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Federal aid covers most costs of cameras near Texas-Mexico border
Todd Staples, speaking here during a January 27, 2014, debate with fellow Republican candidates for lieutenant governor, sent an email blast about funding cameras near the Mexico border (Photo by L.M. Otero). Todd Staples, speaking here during a January 27, 2014, debate with fellow Republican candidates for lieutenant governor, sent an email blast about funding cameras near the Mexico border (Photo by L.M. Otero).

Todd Staples, speaking here during a January 27, 2014, debate with fellow Republican candidates for lieutenant governor, sent an email blast about funding cameras near the Mexico border (Photo by L.M. Otero).

By W. Gardner Selby February 7, 2014

Lieutenant governor candidate Todd Staples says he not only has a plan that addresses border security, he’s already tackled the challenge.

Staples, Texas’ agriculture commissioner, wrote in a Jan. 13 campaign email blast, "Using cost savings that I achieved from cutting government waste, I helped fund Operation Drawbridge, a low-cost, high-tech, DPS-led operation that placed game cameras along the border to detect illegal trafficking.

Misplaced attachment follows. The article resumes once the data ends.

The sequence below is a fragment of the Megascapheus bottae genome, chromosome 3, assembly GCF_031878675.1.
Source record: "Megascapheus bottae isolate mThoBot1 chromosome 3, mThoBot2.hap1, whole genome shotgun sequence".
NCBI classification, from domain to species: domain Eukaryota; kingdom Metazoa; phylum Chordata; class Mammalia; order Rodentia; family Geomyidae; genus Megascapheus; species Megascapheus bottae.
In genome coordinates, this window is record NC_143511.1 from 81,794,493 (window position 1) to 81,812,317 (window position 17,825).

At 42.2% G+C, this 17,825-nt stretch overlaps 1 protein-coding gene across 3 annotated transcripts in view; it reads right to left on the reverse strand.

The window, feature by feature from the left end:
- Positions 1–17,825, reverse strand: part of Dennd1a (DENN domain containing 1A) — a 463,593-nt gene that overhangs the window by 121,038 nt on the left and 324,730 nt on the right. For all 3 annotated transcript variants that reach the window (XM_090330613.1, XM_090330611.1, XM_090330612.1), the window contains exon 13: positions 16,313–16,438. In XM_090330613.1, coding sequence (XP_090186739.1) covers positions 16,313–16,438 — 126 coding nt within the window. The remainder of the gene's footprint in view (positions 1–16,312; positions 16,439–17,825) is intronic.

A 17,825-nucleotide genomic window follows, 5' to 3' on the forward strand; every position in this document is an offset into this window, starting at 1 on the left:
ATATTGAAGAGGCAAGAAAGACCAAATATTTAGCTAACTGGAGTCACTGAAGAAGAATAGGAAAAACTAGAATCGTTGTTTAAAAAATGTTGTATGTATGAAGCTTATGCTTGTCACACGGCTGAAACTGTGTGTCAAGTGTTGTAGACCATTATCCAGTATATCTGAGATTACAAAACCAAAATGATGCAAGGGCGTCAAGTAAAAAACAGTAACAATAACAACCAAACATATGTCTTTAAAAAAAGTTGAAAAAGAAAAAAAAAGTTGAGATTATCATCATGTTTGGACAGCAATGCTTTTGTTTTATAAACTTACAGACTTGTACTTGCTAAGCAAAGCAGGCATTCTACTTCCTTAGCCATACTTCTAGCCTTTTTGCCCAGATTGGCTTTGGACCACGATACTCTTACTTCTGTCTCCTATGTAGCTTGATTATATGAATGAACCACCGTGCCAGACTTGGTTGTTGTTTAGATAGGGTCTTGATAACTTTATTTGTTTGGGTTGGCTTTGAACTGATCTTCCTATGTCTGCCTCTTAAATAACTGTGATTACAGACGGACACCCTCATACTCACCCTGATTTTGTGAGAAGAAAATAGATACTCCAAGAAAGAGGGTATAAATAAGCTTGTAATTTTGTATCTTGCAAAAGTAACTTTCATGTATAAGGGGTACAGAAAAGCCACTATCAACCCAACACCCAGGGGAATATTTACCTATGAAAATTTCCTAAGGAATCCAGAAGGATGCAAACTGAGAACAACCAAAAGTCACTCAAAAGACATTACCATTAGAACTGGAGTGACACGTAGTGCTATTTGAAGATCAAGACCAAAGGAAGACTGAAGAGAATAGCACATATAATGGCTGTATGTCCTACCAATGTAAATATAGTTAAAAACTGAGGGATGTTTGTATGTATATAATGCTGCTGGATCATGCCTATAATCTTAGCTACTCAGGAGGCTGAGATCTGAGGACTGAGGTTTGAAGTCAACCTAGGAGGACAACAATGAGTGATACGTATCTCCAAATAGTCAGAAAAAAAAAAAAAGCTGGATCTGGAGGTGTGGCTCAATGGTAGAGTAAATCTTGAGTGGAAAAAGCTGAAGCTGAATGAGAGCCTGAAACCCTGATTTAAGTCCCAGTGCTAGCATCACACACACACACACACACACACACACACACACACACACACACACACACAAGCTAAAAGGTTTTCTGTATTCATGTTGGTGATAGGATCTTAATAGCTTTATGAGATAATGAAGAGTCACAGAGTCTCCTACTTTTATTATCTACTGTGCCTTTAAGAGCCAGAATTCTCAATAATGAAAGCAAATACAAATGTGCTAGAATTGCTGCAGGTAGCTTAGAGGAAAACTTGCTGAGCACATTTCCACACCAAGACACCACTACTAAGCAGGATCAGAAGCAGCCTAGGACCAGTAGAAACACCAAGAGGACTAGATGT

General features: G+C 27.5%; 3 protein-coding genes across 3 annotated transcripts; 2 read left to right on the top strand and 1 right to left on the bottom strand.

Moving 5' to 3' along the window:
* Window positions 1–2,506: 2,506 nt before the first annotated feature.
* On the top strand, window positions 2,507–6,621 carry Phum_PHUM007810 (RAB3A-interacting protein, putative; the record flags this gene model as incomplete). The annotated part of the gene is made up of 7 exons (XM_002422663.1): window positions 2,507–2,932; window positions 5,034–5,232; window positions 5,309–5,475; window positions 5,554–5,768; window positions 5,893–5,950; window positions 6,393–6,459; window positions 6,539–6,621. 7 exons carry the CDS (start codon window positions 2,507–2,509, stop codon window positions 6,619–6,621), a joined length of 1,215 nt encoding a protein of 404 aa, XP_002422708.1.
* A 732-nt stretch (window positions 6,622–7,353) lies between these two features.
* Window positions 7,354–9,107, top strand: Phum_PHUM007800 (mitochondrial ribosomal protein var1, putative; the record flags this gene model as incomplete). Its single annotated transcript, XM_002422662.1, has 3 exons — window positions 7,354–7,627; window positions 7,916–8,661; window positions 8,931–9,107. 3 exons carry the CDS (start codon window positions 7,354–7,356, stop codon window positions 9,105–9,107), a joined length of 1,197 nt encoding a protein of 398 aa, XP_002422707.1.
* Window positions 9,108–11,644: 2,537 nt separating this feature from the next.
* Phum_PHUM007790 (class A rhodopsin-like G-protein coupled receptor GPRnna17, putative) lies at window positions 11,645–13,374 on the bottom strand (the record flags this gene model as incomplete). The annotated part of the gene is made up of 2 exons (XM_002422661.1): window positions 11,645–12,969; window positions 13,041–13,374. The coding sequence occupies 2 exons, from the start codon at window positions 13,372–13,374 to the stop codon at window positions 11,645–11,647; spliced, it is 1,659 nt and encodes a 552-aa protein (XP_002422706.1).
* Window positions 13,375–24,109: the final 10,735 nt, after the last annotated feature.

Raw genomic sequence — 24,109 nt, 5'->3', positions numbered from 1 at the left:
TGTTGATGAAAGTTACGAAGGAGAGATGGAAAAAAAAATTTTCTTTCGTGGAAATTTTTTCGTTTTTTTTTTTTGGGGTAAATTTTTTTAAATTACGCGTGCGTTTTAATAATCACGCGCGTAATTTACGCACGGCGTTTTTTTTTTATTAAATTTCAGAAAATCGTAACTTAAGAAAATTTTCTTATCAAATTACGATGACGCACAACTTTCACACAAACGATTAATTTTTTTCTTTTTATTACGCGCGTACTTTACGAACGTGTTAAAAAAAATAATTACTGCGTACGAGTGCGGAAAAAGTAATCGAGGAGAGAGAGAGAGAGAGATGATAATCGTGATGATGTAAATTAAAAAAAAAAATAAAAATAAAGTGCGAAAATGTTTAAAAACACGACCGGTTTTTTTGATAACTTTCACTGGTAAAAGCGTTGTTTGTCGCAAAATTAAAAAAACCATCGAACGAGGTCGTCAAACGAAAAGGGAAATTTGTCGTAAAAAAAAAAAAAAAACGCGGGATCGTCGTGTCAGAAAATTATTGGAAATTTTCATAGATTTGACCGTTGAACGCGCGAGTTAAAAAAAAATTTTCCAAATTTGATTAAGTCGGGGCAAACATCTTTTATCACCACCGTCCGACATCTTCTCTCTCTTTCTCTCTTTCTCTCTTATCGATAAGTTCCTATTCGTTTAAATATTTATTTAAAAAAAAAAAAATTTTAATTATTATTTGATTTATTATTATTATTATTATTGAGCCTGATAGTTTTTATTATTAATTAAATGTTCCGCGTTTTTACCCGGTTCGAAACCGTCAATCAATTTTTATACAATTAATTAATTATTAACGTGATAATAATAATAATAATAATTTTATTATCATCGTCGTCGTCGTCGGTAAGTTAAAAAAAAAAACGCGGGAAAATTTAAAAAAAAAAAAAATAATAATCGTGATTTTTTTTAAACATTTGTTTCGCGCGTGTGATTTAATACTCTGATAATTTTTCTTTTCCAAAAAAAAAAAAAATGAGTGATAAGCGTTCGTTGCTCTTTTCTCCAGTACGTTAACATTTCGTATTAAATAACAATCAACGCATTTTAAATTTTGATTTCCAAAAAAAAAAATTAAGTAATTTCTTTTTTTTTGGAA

"As a result, more than 21,500 arrests have been made and 46 tons of narcotics confiscated."

That's Half True, we concluded.

Our sense was that his statement could leave the misleading impression that a few hundred thousand dollars committed on Staples’ watch to a Department of Public Safety program already established near the border culminated in all those touted arrests and confiscations.

Nearly $350,000 in grant money from the Texas Department of Agriculture supported the border effort. But we didn't see a way to tie particular arrests and confiscations to the grants. Also, Staples' statement left out the critical fact that about 90 percent of the operation’s funding has come from $2.5 million in federal aid awarded through Gov. Rick Perry's office.

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Federal aid covers most costs of cameras near Texas-Mexico border